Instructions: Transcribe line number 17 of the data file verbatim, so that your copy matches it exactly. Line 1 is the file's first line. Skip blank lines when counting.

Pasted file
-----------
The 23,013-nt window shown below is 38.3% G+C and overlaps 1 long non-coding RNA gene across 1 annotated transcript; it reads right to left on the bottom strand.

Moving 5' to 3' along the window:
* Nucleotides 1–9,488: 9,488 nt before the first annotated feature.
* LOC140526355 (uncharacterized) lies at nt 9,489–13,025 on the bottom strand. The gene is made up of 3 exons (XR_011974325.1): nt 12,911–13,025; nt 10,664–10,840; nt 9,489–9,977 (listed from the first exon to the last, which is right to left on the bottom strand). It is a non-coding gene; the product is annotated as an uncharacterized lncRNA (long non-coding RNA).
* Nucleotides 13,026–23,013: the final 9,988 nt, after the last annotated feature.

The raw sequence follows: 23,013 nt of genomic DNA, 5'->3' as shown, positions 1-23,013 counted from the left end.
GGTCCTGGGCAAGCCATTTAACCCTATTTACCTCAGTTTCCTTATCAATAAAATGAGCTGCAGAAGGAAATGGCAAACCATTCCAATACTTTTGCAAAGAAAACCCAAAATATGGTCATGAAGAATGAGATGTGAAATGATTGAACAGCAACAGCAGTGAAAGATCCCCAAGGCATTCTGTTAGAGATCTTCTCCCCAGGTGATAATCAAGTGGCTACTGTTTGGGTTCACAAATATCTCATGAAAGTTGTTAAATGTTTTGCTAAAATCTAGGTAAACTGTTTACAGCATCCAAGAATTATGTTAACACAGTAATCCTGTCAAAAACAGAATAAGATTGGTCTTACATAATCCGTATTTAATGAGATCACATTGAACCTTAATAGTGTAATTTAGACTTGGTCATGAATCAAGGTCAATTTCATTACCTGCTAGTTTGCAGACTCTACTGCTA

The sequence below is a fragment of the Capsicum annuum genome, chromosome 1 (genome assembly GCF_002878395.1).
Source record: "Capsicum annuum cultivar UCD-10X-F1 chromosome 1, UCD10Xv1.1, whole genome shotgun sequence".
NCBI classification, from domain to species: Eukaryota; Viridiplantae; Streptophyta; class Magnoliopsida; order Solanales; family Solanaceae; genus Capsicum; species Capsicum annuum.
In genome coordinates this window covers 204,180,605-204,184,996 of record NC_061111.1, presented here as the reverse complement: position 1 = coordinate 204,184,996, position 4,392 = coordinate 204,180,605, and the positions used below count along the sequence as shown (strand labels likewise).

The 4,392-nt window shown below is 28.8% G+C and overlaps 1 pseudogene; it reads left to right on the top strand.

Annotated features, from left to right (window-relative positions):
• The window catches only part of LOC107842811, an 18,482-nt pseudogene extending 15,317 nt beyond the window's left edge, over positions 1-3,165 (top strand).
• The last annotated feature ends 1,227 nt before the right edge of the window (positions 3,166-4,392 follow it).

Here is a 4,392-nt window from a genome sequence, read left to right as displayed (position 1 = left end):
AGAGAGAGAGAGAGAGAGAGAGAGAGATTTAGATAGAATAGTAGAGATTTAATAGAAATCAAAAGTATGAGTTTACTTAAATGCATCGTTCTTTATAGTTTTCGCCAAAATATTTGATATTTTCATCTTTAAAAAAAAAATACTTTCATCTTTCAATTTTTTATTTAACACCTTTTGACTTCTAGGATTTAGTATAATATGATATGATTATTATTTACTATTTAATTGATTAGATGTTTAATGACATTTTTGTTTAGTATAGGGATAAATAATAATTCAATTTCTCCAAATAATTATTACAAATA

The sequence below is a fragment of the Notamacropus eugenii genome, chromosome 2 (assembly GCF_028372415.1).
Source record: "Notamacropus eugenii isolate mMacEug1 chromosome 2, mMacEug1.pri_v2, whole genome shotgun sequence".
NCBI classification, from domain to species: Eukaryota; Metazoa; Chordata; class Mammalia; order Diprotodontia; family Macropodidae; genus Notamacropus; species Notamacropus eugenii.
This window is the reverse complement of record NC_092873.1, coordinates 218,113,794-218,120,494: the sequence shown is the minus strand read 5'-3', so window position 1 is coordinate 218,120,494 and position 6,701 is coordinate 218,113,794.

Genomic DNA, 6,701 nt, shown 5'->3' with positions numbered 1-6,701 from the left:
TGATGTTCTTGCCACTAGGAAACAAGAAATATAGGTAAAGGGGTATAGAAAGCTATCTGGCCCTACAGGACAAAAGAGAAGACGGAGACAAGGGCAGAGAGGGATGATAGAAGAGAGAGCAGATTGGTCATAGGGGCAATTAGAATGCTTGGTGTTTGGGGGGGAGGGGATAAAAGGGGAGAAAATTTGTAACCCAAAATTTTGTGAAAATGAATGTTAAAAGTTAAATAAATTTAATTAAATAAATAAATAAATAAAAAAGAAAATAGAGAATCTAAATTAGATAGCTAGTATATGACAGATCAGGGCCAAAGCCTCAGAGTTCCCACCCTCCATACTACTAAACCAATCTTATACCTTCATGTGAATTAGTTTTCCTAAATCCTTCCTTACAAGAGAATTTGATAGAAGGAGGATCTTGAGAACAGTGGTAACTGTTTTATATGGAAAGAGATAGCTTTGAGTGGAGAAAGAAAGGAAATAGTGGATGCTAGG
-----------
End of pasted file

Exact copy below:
AGAGAGAGAGAGAGAGAGAGAGAGAGATTTAGATAGAATAGTAGAGATTTAATAGAAATCAAAAGTATGAGTTTACTTAAATGCATCGTTCTTTATAGTTTTCGCCAAAATATTTGATATTTTCATCTTTAAAAAAAAAATACTTTCATCTTTCAATTTTTTATTTAACACCTTTTGACTTCTAGGATTTAGTATAATATGATATGATTATTATTTACTATTTAATTGATTAGATGTTTAATGACATTTTTGTTTAGTATAGGGATAAATAATAATTCAATTTCTCCAAATAATTATTACAAATA